David N. Ewert
Other affiliations: Connecticut College
Bio: David N. Ewert is an academic researcher from The Nature Conservancy. The author has contributed to research in topics: Endangered species & Population. The author has an hindex of 15, co-authored 35 publications receiving 855 citations. Previous affiliations of David N. Ewert include Connecticut College.
TL;DR: The Nature Conservancy, Migratory Bird Program, 1303 Rio Grande Boulevard NW, Suite 5, Albuquerque, New Mexico 87104, USA; Department of Biological Sciences, University of Southern Mississippi, P.O. Box 5018, Hattiesburg, Mississippi 39406, USA.
Abstract: 'The Nature Conservancy, Migratory Bird Program, 1303 Rio Grande Boulevard NW, Suite 5, Albuquerque, New Mexico 87104, USA; 2Department of Biological Sciences, University of Southern Mississippi, P.O. Box 5018, Hattiesburg, Mississippi 39406, USA; 'The Nature Conservancy, Great Lakes Program, 2840 East Grand River Avenue, Suite 5, East Lansing, Michigan 48823, USA; 4The Nature Conservancy, Migratory Bird Program, 76 Emery Street, Portland, Maine 04102, USA; 'The Nature Conservancy, Migratory Bird Program, 633 West Main Street, Madison, Wisconsin 53703, USA; 6The Nature Conservancy, Southern U.S. Region, 6114 Fayetteville Road, Suite 109, Durham, North Carolina 27713, USA; and 7U.S. Fish and Wildlife Service, 6578 Dogwood View Parkway, Suite B, Jackson, Mississippi 39213, USA
TL;DR: The association strengths of species in flocks are found to be strongly related to similarity in body size and foraging behavior and higher for congeneric compared with noncongeneric species pairs, highlighting the need to consider positive interactions along with competition when seeking to explain community assembly.
Abstract: Competition theory predicts that local communities should consist of species that are more dissimilar than expected by chance. We find a strikingly different pattern in a multicontinent data set (55 presence-absence matrices from 24 locations) on the composition of mixed-species bird flocks, which are important subunits of local bird communities the world over. By using null models and randomization tests followed by meta-analysis, we find the association strengths of species in flocks to be strongly related to similarity in body size and foraging behavior and higher for congeneric compared with noncongeneric species pairs. Given the local spatial scales of our individual analyses, differences in the habitat preferences of species are unlikely to have caused these association patterns; the patterns observed are most likely the outcome of species interactions. Extending group-living and social-information-use theory to a heterospecific context, we discuss potential behavioral mechanisms that lead to positive interactions among similar species in flocks, as well as ways in which competition costs are reduced. Our findings highlight the need to consider positive interactions along with competition when seeking to explain community assembly.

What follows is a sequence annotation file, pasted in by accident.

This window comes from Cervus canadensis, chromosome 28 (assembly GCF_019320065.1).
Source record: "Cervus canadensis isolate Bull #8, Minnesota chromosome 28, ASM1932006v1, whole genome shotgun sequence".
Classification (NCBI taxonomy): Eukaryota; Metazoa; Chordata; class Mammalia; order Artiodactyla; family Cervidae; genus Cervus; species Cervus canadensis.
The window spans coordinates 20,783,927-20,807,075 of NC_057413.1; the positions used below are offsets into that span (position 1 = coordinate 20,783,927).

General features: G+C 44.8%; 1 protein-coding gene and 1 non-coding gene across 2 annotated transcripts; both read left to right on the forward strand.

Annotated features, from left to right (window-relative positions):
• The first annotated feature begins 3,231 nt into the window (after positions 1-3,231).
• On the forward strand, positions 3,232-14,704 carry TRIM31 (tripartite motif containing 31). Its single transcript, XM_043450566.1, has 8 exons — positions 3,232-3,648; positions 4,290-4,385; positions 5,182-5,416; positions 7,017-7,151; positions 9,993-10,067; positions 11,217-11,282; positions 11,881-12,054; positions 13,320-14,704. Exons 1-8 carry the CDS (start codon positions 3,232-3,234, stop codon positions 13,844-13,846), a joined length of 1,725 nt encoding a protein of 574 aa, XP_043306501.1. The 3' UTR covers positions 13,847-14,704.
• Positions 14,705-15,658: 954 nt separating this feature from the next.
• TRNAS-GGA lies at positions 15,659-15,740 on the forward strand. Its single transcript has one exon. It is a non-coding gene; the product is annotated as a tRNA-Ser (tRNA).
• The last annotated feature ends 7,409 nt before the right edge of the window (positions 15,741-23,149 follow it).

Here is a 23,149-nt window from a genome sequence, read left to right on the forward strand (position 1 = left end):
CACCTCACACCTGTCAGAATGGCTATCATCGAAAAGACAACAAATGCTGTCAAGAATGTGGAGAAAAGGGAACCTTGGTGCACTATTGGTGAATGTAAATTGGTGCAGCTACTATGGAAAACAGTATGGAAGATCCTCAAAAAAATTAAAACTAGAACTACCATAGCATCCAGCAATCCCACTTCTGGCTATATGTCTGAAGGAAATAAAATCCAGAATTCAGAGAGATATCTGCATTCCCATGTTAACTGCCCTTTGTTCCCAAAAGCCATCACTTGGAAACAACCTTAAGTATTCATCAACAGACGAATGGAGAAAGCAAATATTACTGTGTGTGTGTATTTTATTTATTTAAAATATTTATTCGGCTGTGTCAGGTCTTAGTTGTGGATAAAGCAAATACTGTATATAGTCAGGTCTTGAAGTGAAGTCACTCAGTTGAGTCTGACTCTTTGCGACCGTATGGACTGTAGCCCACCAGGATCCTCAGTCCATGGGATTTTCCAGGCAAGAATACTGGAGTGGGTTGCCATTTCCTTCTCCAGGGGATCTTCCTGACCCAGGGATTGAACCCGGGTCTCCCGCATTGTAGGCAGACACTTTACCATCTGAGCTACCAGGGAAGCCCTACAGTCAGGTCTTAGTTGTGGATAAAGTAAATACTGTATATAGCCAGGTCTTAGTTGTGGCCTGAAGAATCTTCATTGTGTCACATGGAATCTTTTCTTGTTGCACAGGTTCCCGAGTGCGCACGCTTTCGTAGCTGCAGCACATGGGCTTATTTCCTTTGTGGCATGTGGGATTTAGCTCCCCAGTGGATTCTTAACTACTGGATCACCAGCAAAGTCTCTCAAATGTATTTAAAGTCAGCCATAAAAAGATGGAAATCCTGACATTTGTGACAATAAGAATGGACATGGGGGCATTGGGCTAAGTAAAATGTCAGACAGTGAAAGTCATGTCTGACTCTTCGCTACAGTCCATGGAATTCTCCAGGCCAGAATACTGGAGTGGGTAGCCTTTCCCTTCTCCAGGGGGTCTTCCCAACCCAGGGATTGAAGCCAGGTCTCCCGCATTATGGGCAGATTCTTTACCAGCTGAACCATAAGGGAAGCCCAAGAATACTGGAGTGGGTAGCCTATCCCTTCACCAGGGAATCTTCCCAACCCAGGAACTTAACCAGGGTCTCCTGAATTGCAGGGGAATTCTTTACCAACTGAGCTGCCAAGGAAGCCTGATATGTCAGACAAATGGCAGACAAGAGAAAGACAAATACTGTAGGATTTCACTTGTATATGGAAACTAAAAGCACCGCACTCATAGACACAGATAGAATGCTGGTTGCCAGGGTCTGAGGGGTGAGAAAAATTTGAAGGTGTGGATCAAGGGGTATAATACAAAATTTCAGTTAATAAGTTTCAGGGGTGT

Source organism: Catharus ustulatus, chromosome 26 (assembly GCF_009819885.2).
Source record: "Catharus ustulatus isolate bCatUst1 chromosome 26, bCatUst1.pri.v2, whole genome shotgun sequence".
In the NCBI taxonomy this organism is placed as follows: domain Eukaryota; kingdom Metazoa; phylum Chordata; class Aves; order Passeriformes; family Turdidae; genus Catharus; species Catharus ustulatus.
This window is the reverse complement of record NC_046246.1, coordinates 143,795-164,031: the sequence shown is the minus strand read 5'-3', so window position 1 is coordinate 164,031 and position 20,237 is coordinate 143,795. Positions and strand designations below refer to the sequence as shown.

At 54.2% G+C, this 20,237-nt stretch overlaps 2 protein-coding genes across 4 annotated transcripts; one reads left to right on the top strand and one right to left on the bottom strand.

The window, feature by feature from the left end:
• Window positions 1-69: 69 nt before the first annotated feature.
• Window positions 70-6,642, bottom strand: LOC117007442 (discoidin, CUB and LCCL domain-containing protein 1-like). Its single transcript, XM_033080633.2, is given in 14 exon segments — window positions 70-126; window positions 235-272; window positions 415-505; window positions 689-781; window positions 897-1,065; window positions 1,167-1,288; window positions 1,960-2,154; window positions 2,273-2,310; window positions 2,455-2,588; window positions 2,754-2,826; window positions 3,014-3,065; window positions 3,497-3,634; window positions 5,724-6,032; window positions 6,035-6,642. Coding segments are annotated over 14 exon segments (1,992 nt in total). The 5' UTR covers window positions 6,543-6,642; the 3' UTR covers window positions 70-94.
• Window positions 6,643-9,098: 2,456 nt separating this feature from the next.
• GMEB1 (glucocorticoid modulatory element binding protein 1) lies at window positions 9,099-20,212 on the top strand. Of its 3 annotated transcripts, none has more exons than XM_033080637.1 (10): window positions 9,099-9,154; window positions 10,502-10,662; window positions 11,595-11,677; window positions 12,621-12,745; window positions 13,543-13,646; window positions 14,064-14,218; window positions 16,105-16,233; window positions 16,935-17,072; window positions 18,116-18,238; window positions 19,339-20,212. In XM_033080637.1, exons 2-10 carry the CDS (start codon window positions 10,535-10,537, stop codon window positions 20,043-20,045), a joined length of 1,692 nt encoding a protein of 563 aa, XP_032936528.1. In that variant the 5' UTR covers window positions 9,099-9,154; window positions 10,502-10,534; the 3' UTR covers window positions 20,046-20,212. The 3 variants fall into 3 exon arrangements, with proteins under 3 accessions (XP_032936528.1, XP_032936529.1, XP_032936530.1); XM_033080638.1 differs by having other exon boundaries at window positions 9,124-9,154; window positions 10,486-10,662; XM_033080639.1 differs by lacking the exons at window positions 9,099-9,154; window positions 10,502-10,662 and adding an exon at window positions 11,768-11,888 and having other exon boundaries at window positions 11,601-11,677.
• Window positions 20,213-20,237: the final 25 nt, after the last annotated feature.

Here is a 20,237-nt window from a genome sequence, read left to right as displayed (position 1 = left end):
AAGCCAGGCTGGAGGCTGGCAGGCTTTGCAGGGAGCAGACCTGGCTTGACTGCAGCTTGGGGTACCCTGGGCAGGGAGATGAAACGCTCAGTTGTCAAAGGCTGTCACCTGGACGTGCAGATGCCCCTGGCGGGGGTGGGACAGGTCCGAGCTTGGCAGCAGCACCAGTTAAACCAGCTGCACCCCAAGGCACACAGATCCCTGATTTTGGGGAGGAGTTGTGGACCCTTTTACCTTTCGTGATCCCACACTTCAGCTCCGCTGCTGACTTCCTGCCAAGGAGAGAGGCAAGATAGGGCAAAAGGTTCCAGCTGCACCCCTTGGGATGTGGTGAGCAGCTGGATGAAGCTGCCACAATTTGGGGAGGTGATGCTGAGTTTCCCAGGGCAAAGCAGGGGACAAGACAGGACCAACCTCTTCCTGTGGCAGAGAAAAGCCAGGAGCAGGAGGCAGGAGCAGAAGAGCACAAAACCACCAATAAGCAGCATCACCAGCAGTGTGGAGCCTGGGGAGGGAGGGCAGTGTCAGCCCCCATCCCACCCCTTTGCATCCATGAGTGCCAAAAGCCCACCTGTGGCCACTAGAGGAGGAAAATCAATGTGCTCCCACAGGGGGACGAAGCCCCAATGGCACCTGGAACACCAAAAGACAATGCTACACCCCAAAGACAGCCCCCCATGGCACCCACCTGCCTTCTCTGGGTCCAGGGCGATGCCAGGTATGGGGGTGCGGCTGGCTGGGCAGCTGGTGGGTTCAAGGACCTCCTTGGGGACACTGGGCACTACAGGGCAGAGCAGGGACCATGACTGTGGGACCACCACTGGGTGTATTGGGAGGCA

TL;DR: The results suggest that increased drought during the non-breeding season, predicted to occur under multiple climate change scenarios, could have important consequences on the annual survival and population growth rate of Kirtland’s warbler and other Neotropical–Nearctic migratory bird species.